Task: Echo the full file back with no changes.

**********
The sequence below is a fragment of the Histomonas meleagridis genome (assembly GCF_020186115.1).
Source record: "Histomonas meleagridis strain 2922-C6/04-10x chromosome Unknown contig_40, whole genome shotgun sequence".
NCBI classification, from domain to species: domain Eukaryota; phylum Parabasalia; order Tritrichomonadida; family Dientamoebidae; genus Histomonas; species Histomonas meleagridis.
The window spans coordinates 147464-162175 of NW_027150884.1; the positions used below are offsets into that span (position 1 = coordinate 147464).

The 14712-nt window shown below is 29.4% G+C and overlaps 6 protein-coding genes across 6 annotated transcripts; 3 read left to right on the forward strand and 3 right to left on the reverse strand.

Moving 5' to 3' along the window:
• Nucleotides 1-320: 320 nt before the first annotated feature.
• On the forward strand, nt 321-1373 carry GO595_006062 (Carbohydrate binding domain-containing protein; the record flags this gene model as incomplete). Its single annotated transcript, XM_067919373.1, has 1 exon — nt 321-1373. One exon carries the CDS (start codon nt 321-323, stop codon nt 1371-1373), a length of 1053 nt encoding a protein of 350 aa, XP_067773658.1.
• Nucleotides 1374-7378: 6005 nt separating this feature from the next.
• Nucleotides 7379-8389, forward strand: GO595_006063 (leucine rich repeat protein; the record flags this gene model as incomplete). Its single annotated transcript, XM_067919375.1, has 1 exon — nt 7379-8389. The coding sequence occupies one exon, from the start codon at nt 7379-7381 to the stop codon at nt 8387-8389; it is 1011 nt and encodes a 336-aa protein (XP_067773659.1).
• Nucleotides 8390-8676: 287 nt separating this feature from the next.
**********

The sequence below is a fragment of the Histomonas meleagridis genome (assembly GCF_020186115.1).
Source record: "Histomonas meleagridis strain 2922-C6/04-10x chromosome Unknown contig_40, whole genome shotgun sequence".
NCBI classification, from domain to species: domain Eukaryota; phylum Parabasalia; order Tritrichomonadida; family Dientamoebidae; genus Histomonas; species Histomonas meleagridis.
The window spans coordinates 147464-162175 of NW_027150884.1; the positions used below are offsets into that span (position 1 = coordinate 147464).

The 14712-nt window shown below is 29.4% G+C and overlaps 6 protein-coding genes across 6 annotated transcripts; 3 read left to right on the forward strand and 3 right to left on the reverse strand.

Moving 5' to 3' along the window:
• Nucleotides 1-320: 320 nt before the first annotated feature.
• On the forward strand, nt 321-1373 carry GO595_006062 (Carbohydrate binding domain-containing protein; the record flags this gene model as incomplete). Its single annotated transcript, XM_067919373.1, has 1 exon — nt 321-1373. One exon carries the CDS (start codon nt 321-323, stop codon nt 1371-1373), a length of 1053 nt encoding a protein of 350 aa, XP_067773658.1.
• Nucleotides 1374-7378: 6005 nt separating this feature from the next.
• Nucleotides 7379-8389, forward strand: GO595_006063 (leucine rich repeat protein; the record flags this gene model as incomplete). Its single annotated transcript, XM_067919375.1, has 1 exon — nt 7379-8389. The coding sequence occupies one exon, from the start codon at nt 7379-7381 to the stop codon at nt 8387-8389; it is 1011 nt and encodes a 336-aa protein (XP_067773659.1).
• Nucleotides 8390-8676: 287 nt separating this feature from the next.